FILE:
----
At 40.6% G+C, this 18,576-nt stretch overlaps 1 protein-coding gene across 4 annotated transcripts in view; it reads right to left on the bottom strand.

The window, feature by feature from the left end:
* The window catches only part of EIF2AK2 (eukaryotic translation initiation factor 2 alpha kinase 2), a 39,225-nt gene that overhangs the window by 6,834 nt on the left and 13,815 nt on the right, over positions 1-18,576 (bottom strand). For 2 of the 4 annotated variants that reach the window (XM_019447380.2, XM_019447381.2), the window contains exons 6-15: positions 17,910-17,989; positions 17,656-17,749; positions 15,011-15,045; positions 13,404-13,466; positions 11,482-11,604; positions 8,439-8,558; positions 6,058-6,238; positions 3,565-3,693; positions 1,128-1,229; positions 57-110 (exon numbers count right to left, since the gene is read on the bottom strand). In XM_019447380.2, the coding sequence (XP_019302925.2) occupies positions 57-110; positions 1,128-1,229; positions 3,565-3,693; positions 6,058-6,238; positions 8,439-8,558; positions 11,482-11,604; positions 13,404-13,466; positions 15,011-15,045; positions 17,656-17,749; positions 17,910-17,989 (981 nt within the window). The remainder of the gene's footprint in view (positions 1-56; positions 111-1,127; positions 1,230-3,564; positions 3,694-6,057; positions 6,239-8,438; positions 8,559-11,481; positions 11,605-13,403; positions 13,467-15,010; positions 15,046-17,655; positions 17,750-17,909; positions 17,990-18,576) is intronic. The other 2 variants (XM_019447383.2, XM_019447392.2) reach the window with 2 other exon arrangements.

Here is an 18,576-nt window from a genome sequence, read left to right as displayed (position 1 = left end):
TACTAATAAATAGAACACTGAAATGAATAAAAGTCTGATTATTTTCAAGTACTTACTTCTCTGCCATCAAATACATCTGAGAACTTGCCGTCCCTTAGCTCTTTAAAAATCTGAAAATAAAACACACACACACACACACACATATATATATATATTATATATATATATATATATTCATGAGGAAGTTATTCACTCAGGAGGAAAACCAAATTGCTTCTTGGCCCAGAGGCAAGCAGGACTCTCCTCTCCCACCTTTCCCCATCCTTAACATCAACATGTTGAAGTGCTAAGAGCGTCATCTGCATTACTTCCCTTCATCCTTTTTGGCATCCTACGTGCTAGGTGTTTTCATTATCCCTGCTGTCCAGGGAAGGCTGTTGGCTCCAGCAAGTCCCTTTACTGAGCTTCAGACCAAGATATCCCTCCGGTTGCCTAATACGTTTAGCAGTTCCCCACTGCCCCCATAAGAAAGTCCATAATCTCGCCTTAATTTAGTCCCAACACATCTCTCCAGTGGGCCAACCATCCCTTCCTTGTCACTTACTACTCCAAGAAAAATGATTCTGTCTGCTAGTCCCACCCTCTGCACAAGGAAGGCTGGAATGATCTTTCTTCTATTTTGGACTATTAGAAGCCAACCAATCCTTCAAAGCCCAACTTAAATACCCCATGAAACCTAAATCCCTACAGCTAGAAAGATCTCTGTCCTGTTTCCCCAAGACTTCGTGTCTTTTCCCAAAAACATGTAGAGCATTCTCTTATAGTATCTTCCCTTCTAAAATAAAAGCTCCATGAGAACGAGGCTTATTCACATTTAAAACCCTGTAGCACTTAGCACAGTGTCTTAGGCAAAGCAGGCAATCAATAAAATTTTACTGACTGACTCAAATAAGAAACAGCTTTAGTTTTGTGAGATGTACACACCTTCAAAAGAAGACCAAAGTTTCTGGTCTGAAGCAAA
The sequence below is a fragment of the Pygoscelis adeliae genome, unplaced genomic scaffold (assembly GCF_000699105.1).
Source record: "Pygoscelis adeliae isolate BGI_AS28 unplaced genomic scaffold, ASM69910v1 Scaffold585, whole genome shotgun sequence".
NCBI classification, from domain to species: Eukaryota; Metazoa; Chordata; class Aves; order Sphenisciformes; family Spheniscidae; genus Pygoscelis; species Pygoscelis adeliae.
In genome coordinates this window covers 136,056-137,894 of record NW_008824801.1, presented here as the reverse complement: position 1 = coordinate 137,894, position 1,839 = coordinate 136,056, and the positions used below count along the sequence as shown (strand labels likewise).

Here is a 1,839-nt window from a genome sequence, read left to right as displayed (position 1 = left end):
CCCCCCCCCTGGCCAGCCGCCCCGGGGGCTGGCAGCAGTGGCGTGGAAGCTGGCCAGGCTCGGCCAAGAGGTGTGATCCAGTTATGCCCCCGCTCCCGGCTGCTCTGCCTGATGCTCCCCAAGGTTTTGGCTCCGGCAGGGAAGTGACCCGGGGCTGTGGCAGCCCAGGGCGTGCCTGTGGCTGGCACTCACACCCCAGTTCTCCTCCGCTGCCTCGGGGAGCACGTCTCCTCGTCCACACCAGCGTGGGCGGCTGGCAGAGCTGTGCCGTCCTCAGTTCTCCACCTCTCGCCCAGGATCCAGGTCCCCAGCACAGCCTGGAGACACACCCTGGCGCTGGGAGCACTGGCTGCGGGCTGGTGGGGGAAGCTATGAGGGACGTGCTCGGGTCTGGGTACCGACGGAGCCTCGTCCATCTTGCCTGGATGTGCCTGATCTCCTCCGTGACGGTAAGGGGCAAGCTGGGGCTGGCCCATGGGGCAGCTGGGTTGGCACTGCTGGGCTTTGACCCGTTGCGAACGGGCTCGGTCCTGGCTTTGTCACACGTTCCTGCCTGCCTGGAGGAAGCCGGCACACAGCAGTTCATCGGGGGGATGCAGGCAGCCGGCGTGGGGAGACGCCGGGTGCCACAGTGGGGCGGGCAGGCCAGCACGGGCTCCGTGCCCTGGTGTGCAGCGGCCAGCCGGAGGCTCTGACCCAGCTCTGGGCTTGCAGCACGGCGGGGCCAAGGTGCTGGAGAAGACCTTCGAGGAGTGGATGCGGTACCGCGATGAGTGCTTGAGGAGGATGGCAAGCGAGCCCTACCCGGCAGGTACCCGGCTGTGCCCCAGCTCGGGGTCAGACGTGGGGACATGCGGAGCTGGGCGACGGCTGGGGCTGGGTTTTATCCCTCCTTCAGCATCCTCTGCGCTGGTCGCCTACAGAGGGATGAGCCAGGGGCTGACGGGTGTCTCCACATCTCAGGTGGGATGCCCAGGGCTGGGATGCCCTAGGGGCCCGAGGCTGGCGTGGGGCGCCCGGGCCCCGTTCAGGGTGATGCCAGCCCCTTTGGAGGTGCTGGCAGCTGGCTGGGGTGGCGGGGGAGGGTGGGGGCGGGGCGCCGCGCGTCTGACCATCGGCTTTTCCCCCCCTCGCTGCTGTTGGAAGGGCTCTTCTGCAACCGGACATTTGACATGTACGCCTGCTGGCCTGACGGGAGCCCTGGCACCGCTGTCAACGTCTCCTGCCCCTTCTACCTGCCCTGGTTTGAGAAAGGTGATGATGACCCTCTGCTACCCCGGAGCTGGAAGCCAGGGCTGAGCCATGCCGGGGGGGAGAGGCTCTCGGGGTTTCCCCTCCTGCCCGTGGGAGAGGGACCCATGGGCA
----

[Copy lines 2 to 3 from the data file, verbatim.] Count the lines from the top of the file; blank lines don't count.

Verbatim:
The window, feature by feature from the left end:
* The window catches only part of EIF2AK2 (eukaryotic translation initiation factor 2 alpha kinase 2), a 39,225-nt gene that overhangs the window by 6,834 nt on the left and 13,815 nt on the right, over positions 1-18,576 (bottom strand). For 2 of the 4 annotated variants that reach the window (XM_019447380.2, XM_019447381.2), the window contains exons 6-15: positions 17,910-17,989; positions 17,656-17,749; positions 15,011-15,045; positions 13,404-13,466; positions 11,482-11,604; positions 8,439-8,558; positions 6,058-6,238; positions 3,565-3,693; positions 1,128-1,229; positions 57-110 (exon numbers count right to left, since the gene is read on the bottom strand). In XM_019447380.2, the coding sequence (XP_019302925.2) occupies positions 57-110; positions 1,128-1,229; positions 3,565-3,693; positions 6,058-6,238; positions 8,439-8,558; positions 11,482-11,604; positions 13,404-13,466; positions 15,011-15,045; positions 17,656-17,749; positions 17,910-17,989 (981 nt within the window). The remainder of the gene's footprint in view (positions 1-56; positions 111-1,127; positions 1,230-3,564; positions 3,694-6,057; positions 6,239-8,438; positions 8,559-11,481; positions 11,605-13,403; positions 13,467-15,010; positions 15,046-17,655; positions 17,750-17,909; positions 17,990-18,576) is intronic. The other 2 variants (XM_019447383.2, XM_019447392.2) reach the window with 2 other exon arrangements.